Jonathan Walters was the hero at the Aviva Stadium as the Stoke City man struck in both halves to help the Irish book their ticket to France next summer.
Here, Sports Mole analyses how Martin O'Neill's side went about qualifying for their second successive European Championship.
REPUBLIC OF IRELAND
On target: 5
On target: 4
Was the result fair?
Without a doubt. Few can argue that the right team is not bound for France. Bosnia-Herzegovina were poor in Friday's first leg, and Mehmed Bazdarevic's side were woeful here again. Their wealth of second-half possession tonight was by design, with the hosts - who led through Walters's penalty at the break - confidently sitting back and weathering what were light drizzles of pressure from the visitors. Despite a few star-studded names, they never really looked like scoring tonight. The Irish deserved to win the match and the tie.
Republic of Ireland's performance
Leading the tie on the away-goal rule, a 0-0 would have been good enough for the Republic of Ireland after their 1-1 draw in Zenica on Friday. Right from kickoff, though, it was obvious that they had no intention of sitting back for 90 minutes. They looked the better, hungrier side early on and, without knowing the score, it looked like the Irish were the ones chasing this one.
Nevertheless, the 'luck of the Irish' adage is bound to be used in the wake of this. It was six years ago this week when Thierry Henry's handball effectively denied the Irish a World Cup spot. Tonight, luck was certainly on their side. Daryl Murphy's hopeful cross looked to brush the hand of Ervin Zukanovic and referee Bjorn Kuipers immediately pointed to the spot. It was a harsh concession, but the hosts did not care; nor did Walters, who sent former Stoke City teammate Asmir Begovic the wrong way.
Cries of 'Ole, Ole, Ole' echoed around the Aviva Stadium for much of the second period as the home fans looked to be the 12th man. Their team did not need one. Centre-back duo Richard Keogh and Ciaran Clark were surprisingly comfortable as they repelled everything thrown at them by a relatively apathetic Bosnia attack.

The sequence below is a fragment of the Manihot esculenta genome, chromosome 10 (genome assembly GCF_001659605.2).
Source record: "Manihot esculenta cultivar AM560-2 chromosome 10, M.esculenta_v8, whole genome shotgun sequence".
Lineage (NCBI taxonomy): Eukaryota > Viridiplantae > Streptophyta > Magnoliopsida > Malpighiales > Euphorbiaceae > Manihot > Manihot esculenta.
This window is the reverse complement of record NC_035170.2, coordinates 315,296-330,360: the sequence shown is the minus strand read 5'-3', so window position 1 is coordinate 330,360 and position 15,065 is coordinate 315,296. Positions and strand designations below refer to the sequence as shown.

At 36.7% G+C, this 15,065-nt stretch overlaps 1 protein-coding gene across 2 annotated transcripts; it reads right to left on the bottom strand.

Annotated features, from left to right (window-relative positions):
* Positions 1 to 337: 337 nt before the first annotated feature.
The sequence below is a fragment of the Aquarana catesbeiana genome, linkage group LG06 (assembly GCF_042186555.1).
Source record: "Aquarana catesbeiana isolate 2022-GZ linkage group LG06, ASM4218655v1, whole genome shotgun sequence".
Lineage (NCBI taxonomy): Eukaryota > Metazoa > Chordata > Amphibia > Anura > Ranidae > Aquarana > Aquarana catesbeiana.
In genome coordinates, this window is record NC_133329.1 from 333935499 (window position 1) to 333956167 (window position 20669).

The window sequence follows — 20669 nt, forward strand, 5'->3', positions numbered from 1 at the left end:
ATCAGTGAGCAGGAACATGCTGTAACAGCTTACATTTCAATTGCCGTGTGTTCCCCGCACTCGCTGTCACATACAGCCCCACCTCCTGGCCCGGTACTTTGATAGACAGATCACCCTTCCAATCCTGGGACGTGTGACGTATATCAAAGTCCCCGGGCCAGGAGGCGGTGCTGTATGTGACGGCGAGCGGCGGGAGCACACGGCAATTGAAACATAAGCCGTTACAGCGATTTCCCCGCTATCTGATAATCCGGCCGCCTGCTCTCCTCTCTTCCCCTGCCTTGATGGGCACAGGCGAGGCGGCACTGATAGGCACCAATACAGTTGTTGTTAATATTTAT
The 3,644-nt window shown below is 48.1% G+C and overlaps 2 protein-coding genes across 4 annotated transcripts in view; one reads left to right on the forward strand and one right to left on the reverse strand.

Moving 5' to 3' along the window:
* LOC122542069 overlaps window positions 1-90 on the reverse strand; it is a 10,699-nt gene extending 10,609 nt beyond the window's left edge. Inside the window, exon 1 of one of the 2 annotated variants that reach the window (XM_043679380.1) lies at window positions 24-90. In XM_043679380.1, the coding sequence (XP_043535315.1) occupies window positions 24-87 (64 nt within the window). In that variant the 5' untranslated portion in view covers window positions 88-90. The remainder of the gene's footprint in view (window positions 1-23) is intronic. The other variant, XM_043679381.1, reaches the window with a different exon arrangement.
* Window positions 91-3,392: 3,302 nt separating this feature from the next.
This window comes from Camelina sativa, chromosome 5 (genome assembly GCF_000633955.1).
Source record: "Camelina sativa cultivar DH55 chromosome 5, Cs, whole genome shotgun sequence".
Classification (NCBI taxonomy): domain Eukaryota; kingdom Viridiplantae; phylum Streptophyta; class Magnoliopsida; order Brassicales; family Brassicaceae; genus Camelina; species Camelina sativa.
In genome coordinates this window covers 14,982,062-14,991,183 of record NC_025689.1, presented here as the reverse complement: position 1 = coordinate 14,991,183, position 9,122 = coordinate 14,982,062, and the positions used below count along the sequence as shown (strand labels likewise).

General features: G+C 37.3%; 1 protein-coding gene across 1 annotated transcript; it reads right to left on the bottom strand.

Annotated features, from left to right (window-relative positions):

On 71 minutes, the Irish moved so close to France they could smell the baguettes and croissants. The lively Robbie Brady swung in a wonderful cross, which was sliced into the path of the unmarked Walters, who nonchalantly passed home at the near post to send the home support delirious. From there, it was a simple route to the victory and a surprisingly simple route to Euro 2016. Bosnia-Herzegovina were the highest-ranked team in the playoffs, but the Irish simply had too much fight for them over two legs.
Bazdarevic called on his side to show "more heart" in the wake of Friday's lacklustre performance in Zenica. His appeal fell on deaf ears. Bosnia-Herzegovina were horrendous once again on a night when they needed their big names to come to the fore.
Edin Dzeko, the spearhead in their 4-2-3-1, was ineffective as green shirts swarmed him within seconds of getting the ball. Miralem Pjanic certainly has the magic to inspire his country on nights like this, but he was lacking the wand again tonight. The lack of fight and discipline was glaring in both legs, and Emir Spahic somehow avoided a second yellow card after making a series of challenges which certainly warranted one.
Despite a perceived lack of fight, they needed luck on their side and Kuipers did them no favours by penalising Zukanovic for what seemed an accidental handball. Walters rolled past Begovic from 12 yards and it was then easy for the Irish - perhaps too easy. Second-half sub Vedad Ibisevic struck the crossbar in the dying stages, but scoring even once would have flattered the visitors immensely. They did nowhere near enough in this tie.
Sports Mole's man of the match
Jonathan Walters: The Stoke City man was not always involved - actually, he was relatively anonymous - but Walters, as he so often is for his country, was decisive again. He opened the scoring by rolling home a penalty which he never looked like missing, before side-footing home the second on 71 minutes as the Irish took a big step into Euro 2016.
Ognjen Vranjes was recalled to the starting lineup, and the right-back hardly covered himself in glory throughout a first-half in which he was tormented by Brady. But it was an error in the second half which led to the second and killer goal, when Vranjes's sliced clearance sat up nicely for Walters, who made no mistake at the near post.
In truth, Kuipers had a poor game; firstly by wrongly pointing to the spot following Zukanovic's handball, before ignoring Spahic's best efforts to pick up a second yellow card.